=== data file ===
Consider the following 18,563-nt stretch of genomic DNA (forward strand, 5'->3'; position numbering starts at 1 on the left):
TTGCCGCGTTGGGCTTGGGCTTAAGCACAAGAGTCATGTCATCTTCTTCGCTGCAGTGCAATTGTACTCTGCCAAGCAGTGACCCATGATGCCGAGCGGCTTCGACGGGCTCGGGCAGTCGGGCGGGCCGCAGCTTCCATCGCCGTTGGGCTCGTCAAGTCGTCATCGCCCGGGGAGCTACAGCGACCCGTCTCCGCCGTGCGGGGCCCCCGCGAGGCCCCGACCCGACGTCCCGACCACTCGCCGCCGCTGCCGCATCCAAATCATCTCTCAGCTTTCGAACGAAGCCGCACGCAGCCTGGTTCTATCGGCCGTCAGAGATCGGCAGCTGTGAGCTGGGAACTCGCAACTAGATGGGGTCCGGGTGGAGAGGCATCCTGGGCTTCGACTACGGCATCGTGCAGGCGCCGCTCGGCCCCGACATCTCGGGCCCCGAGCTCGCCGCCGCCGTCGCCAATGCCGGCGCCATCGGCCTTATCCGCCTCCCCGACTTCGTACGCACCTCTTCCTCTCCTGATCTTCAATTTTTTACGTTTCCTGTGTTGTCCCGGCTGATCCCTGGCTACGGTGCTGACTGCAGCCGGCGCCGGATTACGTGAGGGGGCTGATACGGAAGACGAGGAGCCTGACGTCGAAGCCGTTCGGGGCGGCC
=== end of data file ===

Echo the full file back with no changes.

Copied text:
Consider the following 18,563-nt stretch of genomic DNA (forward strand, 5'->3'; position numbering starts at 1 on the left):
TTGCCGCGTTGGGCTTGGGCTTAAGCACAAGAGTCATGTCATCTTCTTCGCTGCAGTGCAATTGTACTCTGCCAAGCAGTGACCCATGATGCCGAGCGGCTTCGACGGGCTCGGGCAGTCGGGCGGGCCGCAGCTTCCATCGCCGTTGGGCTCGTCAAGTCGTCATCGCCCGGGGAGCTACAGCGACCCGTCTCCGCCGTGCGGGGCCCCCGCGAGGCCCCGACCCGACGTCCCGACCACTCGCCGCCGCTGCCGCATCCAAATCATCTCTCAGCTTTCGAACGAAGCCGCACGCAGCCTGGTTCTATCGGCCGTCAGAGATCGGCAGCTGTGAGCTGGGAACTCGCAACTAGATGGGGTCCGGGTGGAGAGGCATCCTGGGCTTCGACTACGGCATCGTGCAGGCGCCGCTCGGCCCCGACATCTCGGGCCCCGAGCTCGCCGCCGCCGTCGCCAATGCCGGCGCCATCGGCCTTATCCGCCTCCCCGACTTCGTACGCACCTCTTCCTCTCCTGATCTTCAATTTTTTACGTTTCCTGTGTTGTCCCGGCTGATCCCTGGCTACGGTGCTGACTGCAGCCGGCGCCGGATTACGTGAGGGGGCTGATACGGAAGACGAGGAGCCTGACGTCGAAGCCGTTCGGGGCGGCC